Constructing Archival Facilities
I chose to devote an issue of Primary Source to constructing archival facilities after attending the symposium From Gray Areas to Green Areas: Developing Sustainable Practices in Preservation Environments. Speakers from the Getty Conservation Institute, the Image Permanence Institute, Texas’ Director of the State Energy Conservation Office and others introduced me to foreign terminology like radiant barrier roofs and thermal continuity. ASHRAE, HVAC, WOFI, and of course LEED made repeat appearances in my notebook. I now know three different types of energy-efficient humidification methods: compressed air atomizer, ultrasonic humidifiers, and high pressure cold water fogging. Architects, engineers, conservators, and cultural resource managers presented talks on the particular challenges historic buildings and collections pose to green design and offered useful solutions for creating sustainable environments for heritage collections. For example, efficient use of natural light saves on electricity, but UV rays damage art and other works on paper. Architects and engineers must devise clever deflection systems to simultaneously bring in sunlight and prevent damage to documents and paintings.
The very narrow temperature and humidity parameters recommended by our profession for the ideal storage environment raise energy costs and require a lot more of it. I learned that buildings use two thirds of the country’s electricity and that one standard light bulb equals a quarter ton of coal. What sorts of compromises should we make in order to protect both our collections and the environment? For one thing, perhaps the temperature and humidity requirements are too strict. As one speaker mentioned, if these limits were very true we would have few historical artifacts left in existence. Perhaps we could be more flexible? But for another, we should take steps in the building design phase to combat high energy usage. I will never see a reason not to have an overhang, after this conference, and shaded windows are a must.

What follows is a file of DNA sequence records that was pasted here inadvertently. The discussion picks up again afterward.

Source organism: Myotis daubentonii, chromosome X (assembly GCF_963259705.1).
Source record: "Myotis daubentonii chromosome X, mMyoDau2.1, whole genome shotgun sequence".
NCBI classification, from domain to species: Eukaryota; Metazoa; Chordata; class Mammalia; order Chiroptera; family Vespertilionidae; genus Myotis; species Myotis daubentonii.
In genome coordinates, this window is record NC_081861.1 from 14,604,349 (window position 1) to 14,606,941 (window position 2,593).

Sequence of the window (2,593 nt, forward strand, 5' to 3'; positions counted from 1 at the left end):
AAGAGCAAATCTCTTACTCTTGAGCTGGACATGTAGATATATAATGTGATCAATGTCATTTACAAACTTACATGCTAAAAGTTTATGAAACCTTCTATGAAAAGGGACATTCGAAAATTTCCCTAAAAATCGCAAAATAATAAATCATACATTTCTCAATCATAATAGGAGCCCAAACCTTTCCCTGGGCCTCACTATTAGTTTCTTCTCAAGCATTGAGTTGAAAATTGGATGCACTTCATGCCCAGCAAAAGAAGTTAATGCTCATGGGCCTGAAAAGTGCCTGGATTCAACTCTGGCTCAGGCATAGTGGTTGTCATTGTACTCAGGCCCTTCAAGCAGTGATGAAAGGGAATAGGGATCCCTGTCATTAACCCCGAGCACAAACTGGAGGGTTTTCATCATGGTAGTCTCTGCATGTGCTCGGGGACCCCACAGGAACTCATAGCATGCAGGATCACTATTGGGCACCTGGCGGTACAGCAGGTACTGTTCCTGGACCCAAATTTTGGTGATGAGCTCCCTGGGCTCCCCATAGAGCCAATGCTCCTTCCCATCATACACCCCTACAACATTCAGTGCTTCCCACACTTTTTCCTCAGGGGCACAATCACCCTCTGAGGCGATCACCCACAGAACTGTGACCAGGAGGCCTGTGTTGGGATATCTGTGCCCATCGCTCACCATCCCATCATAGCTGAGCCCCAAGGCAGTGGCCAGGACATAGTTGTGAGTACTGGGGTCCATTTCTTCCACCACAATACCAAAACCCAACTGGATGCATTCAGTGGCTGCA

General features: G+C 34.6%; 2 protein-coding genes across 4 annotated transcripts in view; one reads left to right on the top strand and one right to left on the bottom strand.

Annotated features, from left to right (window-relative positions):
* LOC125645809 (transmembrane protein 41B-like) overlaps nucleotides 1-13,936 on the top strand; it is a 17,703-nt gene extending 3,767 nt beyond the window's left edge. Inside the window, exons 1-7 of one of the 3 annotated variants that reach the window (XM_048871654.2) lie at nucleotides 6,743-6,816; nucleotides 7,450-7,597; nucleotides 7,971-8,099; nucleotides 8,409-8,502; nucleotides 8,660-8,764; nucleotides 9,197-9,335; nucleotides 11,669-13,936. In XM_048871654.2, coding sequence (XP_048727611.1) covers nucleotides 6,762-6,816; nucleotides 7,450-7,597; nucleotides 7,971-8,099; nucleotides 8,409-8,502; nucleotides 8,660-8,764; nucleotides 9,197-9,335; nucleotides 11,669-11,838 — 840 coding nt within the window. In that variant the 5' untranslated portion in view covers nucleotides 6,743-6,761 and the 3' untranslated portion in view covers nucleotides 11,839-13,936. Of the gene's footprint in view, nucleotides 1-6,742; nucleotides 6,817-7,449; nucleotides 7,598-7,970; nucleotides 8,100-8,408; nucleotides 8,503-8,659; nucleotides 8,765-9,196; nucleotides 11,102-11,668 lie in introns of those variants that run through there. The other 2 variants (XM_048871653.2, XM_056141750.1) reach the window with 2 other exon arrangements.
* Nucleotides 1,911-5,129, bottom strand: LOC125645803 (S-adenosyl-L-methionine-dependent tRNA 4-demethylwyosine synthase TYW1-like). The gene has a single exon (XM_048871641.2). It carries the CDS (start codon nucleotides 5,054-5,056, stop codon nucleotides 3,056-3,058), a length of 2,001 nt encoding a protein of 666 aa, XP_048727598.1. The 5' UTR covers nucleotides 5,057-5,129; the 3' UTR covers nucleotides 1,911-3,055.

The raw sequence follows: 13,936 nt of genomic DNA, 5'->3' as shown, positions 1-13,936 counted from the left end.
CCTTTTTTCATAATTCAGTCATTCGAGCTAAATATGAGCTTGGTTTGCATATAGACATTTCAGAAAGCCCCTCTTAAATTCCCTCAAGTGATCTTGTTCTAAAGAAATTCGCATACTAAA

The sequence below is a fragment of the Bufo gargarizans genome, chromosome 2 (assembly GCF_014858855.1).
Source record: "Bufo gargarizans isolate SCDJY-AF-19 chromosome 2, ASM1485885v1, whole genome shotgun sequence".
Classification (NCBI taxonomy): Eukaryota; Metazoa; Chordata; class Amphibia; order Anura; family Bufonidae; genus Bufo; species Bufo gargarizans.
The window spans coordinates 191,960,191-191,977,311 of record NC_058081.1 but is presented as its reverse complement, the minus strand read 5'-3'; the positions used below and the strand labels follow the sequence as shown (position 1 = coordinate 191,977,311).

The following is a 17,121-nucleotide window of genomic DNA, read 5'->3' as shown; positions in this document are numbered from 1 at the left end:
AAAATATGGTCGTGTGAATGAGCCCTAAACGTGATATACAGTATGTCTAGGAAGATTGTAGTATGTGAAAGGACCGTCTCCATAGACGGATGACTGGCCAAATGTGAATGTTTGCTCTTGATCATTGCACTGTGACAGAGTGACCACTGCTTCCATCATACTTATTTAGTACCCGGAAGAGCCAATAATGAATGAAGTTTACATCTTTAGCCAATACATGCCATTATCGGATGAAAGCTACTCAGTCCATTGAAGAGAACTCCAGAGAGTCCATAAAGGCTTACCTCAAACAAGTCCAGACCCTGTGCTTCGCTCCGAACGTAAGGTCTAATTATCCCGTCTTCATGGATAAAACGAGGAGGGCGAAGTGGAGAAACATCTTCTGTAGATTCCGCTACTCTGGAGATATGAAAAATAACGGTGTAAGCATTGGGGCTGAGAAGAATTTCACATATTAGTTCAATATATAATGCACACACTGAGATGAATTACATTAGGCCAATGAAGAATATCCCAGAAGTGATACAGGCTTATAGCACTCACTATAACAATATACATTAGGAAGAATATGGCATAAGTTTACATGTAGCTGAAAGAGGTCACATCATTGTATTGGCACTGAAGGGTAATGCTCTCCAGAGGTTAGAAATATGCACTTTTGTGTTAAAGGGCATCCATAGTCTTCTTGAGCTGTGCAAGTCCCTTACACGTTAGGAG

While much of the terminology was scientific and the acronyms new, few professionals spend as much time considering the physical structure and ambient environment of the buildings in which they work as those of us dealing with special collections. We worry over a dead roach or a bit of cookie in the hall. Rays of sunlight distress us, a whiff of mold creates, quite simply, panic, and we wonder how the collections will make it through another August like a farmer with a crop. Do we learn this in school? Naturally I found the subject matter intriguing in its purity of focus. Let’s talk about how we build our buildings, how we store our things, and how we might do a better job of saving energy in the process. I had a wonderful time.
For all the talk of the best humidification and LEED levels etc. one wonders how we as archivists and librarians and curators, often not the folks in charge of the whole operation, manage to ensure that architects and designers and contractors follow even the basic principles of archival facility construction. Who will insist that a sprinkler system is not the way to go or that the storage areas should not have any windows? I requested papers from those who have been through a renovation or new building construction to find out.
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